The European Union’s energy ministers are preparing for a clash at their informal meeting in Denmark next Friday (20 April) over whether to set a new target for renewable energy after 2020. The answer could have a direct impact on the future of nuclear energy in Europe.
The EU already has a target of achieving 20% renewable energy by 2020. The European Commission’s energy roadmap to 2050, unveiled in December and set to be discussed next Friday, suggests that a further target for 2030 could be set.
Several member states may argue that setting such a target would unfairly penalise other low-carbon energy sources, particularly nuclear energy. They want nuclear to be eligible for the same financial support.
In responses to questions posed to member states by the Danish presidency, France, Poland, the UK and the Czech Republic have argued for a technology-neutral approach that would let the market decide which low-carbon energy sources are best, rather than sector-specific targets that would focus public policy only on one low-carbon energy type.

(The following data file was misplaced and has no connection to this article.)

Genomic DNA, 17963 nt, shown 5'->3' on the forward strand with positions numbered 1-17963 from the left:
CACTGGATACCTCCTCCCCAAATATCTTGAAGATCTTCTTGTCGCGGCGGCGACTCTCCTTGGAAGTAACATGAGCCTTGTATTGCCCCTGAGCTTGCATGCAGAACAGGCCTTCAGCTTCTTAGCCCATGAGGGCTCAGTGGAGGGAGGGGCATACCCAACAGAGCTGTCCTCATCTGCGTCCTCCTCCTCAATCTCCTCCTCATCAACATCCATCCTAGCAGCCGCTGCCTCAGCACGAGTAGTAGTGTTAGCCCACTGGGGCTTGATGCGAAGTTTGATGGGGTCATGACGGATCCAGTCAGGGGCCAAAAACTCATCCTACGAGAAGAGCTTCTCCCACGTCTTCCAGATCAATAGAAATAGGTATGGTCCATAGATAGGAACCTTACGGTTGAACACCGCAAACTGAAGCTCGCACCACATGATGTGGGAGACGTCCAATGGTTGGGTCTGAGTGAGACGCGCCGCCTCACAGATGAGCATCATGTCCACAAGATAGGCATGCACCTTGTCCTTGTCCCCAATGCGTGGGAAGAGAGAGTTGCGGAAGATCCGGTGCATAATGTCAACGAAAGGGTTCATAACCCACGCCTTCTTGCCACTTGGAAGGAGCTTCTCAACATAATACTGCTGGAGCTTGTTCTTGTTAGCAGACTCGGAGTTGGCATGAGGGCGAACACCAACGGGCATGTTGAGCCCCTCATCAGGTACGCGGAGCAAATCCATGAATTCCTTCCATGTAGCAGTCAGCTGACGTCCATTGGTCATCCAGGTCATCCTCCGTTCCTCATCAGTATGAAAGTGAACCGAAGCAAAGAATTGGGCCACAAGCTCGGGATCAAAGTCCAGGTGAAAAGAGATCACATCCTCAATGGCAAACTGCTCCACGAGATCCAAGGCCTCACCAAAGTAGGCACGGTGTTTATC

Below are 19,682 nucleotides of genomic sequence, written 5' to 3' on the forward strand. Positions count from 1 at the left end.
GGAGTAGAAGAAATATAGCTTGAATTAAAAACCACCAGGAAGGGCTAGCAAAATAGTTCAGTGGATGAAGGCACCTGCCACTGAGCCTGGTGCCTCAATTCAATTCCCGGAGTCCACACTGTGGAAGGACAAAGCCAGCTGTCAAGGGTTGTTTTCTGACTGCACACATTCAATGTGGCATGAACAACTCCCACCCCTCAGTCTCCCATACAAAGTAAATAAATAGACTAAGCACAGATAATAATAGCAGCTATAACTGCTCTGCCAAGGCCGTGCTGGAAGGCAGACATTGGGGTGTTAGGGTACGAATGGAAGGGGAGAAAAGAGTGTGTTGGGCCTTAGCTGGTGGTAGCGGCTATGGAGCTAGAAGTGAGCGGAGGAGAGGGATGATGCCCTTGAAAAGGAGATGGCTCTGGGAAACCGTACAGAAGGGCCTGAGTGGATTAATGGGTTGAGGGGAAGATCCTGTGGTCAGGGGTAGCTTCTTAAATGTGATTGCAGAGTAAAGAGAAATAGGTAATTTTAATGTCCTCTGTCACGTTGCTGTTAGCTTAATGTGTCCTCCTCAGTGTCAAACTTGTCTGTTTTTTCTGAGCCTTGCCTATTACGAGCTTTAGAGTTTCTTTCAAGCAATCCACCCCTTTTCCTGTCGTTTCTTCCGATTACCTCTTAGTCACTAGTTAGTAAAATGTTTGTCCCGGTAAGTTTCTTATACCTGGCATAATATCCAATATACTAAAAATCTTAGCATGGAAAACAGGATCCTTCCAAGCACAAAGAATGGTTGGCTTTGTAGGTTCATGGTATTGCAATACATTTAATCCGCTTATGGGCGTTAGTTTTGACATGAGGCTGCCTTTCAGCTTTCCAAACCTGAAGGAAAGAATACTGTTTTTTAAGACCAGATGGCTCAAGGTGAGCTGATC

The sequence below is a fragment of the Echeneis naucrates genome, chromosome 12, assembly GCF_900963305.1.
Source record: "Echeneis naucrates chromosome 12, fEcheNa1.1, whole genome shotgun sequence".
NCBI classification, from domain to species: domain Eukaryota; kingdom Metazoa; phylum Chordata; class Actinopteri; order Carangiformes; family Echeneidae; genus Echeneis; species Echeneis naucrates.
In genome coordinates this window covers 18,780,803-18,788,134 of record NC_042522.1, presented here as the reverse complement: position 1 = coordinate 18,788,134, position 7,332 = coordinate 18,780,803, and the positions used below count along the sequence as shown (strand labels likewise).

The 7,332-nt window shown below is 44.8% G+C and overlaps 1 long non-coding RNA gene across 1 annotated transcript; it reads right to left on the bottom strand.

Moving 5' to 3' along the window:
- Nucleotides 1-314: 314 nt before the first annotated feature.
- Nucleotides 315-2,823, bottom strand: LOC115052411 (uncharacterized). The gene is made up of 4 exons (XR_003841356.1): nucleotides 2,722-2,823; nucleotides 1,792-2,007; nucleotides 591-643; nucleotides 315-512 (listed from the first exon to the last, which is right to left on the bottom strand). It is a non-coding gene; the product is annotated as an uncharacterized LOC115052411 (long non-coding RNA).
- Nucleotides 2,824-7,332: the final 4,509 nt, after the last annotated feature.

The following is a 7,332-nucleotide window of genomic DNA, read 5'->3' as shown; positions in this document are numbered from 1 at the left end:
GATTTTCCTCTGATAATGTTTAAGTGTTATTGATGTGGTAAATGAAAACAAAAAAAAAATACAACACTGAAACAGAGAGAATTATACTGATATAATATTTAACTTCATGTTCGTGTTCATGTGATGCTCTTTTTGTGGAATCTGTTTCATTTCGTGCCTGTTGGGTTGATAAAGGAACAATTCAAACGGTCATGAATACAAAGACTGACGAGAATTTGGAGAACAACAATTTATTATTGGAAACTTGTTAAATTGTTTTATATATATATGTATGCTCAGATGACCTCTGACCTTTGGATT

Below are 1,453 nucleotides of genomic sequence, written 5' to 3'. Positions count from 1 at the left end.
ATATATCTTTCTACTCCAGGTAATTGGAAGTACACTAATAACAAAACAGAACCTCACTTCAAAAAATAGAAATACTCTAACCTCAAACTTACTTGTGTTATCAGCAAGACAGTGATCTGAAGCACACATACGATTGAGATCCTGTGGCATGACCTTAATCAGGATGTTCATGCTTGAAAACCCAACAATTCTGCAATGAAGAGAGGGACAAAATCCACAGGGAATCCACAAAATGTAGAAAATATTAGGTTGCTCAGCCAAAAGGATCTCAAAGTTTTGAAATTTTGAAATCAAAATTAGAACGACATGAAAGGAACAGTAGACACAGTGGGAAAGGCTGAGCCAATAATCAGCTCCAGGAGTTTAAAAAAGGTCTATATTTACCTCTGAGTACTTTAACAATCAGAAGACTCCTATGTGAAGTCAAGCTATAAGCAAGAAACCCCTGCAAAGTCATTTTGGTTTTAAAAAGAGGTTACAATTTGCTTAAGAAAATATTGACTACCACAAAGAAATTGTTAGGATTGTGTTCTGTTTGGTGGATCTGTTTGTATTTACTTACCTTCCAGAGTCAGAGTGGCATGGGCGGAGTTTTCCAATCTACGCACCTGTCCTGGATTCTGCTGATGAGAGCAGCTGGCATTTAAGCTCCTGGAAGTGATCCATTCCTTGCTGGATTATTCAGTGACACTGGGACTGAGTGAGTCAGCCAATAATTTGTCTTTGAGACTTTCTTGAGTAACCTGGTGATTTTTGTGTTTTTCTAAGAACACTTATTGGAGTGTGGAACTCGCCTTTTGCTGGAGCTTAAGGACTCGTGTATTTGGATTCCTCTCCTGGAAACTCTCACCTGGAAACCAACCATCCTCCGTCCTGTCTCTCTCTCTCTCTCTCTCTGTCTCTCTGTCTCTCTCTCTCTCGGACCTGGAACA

In the EU’s separate low-carbon roadmap Poland wants an emissions reduction target only for 2050, while all other member states have signalled that they would accept interim emissions reduction targets set for 2030 and 2040. Countries such as Germany, which are advanced in renewable energy technology and opposed to nuclear energy, are likely to resist the efforts to scrap a renewables target.
Frauke Thies, an energy policy advisrr for Greenpeace, said the technology-neutral approach suggested by the four states would mean nuclear plants would be eligible for the same level of subsidies as renewables.
“Technology neutrality is a false concept,” she said. “Some technologies like nuclear have benefitted from hundreds of billions of euros in subsidies for decades, while we have others like renewables that are new to the market.”
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The Danish presidency will draw up draft conclusions based on the discussion next Friday, which energy ministers will discuss when they meet formally in June.